Quick Links

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Trail Fever: The Life of a Texas Cowboy


By D.J. Lightfoot

Illustrated by
John Bobbish


ISBN 0-9728768-0-4

The Texas cowboys who took 10 million cattle north on the trail in the late 1800s, through wild country to Kansas, really were cow "boys," mostly in their teens. One of the best-known was George W. Saunders of San Antonio.

At 10, George rode in his first stampede. During the Civil War, he and a 13-year-old brother ran the family ranch while their father fought for the South. At 17, George took his first trail herd north. The trip had all the adventure he hoped for—storms, floods, Indian raids, and midnight stampedes.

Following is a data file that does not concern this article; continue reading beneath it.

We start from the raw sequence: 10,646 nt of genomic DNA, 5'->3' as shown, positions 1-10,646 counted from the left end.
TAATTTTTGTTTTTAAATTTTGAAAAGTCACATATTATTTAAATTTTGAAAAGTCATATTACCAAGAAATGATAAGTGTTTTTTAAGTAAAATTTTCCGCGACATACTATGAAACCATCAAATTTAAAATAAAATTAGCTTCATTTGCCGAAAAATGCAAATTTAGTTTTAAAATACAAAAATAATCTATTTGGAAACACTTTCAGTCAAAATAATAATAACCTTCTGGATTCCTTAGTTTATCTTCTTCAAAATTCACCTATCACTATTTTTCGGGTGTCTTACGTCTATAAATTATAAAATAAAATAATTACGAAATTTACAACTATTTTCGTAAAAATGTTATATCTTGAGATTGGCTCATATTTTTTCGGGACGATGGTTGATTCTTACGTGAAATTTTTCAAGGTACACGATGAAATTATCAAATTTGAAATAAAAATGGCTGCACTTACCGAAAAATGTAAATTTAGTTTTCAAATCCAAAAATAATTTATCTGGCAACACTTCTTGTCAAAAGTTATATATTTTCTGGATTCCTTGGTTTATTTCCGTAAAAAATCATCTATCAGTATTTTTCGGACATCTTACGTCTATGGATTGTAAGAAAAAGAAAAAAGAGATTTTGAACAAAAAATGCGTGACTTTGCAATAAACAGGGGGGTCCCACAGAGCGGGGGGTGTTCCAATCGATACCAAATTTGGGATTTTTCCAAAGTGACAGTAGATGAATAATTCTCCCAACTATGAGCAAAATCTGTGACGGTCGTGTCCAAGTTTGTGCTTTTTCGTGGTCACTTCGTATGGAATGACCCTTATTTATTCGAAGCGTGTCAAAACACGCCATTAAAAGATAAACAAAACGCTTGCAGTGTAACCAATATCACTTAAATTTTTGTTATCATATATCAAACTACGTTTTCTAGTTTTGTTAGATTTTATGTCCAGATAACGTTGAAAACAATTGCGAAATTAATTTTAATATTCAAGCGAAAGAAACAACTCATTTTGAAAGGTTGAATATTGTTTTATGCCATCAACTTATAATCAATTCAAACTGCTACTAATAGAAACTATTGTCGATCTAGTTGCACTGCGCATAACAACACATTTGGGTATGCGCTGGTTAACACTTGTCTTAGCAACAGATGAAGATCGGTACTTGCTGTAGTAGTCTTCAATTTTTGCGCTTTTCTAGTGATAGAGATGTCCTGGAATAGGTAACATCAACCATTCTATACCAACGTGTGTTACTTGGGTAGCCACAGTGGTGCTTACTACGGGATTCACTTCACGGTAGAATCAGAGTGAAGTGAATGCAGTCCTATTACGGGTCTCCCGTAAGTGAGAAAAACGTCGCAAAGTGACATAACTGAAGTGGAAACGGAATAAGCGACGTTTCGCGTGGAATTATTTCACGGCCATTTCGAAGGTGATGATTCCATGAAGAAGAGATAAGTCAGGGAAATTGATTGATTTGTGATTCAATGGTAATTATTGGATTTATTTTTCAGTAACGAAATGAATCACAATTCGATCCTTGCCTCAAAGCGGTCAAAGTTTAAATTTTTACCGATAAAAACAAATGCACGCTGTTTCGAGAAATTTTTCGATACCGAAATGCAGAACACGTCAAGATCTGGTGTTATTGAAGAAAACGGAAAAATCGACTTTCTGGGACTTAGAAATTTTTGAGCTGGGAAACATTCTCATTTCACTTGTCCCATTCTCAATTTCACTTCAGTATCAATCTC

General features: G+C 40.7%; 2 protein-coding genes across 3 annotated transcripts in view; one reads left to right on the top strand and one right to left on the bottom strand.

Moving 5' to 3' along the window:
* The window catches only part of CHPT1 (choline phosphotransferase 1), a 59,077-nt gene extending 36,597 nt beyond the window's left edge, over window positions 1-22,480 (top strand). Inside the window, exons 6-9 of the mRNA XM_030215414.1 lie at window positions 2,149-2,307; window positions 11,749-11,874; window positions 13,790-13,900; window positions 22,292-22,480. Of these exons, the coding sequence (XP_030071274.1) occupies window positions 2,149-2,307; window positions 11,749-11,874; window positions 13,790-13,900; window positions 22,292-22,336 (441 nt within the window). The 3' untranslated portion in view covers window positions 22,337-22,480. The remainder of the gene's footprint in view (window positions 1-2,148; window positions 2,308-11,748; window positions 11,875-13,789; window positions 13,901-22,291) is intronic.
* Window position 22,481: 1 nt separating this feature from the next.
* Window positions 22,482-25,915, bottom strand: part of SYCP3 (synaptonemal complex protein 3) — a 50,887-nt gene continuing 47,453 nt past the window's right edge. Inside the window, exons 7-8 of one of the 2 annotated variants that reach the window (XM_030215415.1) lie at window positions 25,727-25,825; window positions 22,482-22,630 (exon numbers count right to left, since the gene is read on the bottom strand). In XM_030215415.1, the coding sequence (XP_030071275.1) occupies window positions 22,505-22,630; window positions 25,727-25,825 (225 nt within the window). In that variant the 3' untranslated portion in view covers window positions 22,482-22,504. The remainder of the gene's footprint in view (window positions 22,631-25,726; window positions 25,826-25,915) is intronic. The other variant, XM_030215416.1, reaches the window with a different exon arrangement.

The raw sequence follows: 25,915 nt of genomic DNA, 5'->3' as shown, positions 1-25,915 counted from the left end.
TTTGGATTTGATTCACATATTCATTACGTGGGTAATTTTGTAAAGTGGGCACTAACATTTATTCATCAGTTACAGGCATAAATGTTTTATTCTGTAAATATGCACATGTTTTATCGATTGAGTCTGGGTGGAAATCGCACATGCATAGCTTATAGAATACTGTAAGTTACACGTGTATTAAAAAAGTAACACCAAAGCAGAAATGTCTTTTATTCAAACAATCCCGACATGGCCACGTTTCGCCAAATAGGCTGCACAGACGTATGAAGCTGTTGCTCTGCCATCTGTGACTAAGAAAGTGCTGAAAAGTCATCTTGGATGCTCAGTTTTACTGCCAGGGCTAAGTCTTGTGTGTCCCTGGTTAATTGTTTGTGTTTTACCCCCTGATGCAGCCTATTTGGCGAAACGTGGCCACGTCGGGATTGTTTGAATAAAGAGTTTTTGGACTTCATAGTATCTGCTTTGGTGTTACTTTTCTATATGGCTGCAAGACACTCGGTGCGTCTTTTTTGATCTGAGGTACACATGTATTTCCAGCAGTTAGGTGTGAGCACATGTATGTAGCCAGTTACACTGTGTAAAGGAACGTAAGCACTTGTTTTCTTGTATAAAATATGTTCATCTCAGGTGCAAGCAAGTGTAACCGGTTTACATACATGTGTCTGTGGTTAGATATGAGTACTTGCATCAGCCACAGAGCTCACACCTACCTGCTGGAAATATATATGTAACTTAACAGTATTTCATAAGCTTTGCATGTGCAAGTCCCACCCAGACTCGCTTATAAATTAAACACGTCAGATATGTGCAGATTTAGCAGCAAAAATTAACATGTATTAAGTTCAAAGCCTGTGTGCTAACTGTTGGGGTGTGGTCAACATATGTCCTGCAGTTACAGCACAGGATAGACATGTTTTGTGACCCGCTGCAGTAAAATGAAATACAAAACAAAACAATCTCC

Quitting the trail at 32, George began a roundup to collect his fellow drovers' tales of adventure. "It would be the father of all mistakes to let their daring and valuable efforts be forgotten," he said. He had their stories published in The Trail Drivers of Texas (1925), a 1000-page book said to be the best single historical record of the trail-driving era. George Saunders' grandson told me it was the bible for Hollywood scriptwriters in the 1930s and '40s, who relied on it for cowboy vernacular and scene-setting.

My 15,000-word biography Trail Fever for the 9–12 reader focuses on Saunders' boyhood and life as a young drover. It is based solidly upon fact, including George's firsthand accounts of his experiences published 80 years ago in such magazines as The Cattleman and Pioneer Magazine of Texas.